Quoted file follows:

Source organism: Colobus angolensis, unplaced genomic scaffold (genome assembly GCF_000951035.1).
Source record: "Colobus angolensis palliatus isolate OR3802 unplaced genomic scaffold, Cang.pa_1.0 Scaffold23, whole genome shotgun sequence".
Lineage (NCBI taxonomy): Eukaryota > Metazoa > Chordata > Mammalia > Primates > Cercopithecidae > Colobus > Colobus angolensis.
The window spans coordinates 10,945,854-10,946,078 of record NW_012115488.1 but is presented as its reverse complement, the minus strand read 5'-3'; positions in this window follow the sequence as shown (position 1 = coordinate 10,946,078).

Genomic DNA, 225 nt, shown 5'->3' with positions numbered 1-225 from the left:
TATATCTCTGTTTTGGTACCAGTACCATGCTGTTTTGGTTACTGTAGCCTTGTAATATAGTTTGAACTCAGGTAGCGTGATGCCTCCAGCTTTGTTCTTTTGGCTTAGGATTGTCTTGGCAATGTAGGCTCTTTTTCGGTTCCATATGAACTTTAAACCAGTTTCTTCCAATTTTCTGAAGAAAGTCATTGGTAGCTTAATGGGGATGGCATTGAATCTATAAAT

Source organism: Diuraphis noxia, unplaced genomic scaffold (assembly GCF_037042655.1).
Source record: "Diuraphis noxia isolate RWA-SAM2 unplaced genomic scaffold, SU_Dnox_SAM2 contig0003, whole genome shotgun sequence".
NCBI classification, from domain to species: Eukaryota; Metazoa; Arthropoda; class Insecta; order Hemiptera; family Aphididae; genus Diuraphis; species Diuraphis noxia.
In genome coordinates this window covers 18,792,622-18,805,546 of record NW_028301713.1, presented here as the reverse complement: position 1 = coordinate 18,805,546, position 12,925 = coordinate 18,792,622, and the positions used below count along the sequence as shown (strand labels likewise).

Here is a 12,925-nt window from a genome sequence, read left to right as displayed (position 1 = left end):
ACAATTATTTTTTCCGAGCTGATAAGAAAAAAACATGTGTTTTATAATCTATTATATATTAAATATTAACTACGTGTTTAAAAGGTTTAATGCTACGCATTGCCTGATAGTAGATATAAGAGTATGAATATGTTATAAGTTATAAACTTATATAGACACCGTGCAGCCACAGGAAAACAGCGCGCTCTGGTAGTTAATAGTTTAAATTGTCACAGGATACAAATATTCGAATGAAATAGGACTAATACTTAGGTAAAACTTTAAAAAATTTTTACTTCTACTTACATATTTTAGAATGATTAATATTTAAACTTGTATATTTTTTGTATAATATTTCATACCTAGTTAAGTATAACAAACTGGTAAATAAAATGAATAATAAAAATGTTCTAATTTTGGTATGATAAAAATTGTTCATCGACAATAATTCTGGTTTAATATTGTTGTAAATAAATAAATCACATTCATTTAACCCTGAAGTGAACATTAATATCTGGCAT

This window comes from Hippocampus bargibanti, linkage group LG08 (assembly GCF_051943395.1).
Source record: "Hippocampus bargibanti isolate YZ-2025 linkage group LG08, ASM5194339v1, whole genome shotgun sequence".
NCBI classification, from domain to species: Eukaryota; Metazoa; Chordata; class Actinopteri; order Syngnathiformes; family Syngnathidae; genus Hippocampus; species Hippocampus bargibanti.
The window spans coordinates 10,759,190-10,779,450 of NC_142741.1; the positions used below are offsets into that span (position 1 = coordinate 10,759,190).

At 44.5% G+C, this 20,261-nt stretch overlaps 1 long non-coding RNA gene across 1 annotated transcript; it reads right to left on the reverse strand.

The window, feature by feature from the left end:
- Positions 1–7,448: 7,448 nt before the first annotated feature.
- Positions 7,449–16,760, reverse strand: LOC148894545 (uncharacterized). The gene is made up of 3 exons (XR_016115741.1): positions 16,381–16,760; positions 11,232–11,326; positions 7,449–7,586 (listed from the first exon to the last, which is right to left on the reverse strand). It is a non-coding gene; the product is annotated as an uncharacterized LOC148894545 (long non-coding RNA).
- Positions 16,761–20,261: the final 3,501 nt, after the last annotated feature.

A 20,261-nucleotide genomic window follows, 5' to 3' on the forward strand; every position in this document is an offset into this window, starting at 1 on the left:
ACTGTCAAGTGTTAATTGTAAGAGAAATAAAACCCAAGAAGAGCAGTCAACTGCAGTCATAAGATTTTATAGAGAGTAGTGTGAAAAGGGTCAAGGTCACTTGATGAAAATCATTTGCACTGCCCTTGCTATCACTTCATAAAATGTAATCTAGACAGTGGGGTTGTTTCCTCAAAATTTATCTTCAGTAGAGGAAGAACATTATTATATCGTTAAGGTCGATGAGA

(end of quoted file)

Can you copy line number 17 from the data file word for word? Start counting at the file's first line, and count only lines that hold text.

At 44.5% G+C, this 20,261-nt stretch overlaps 1 long non-coding RNA gene across 1 annotated transcript; it reads right to left on the reverse strand.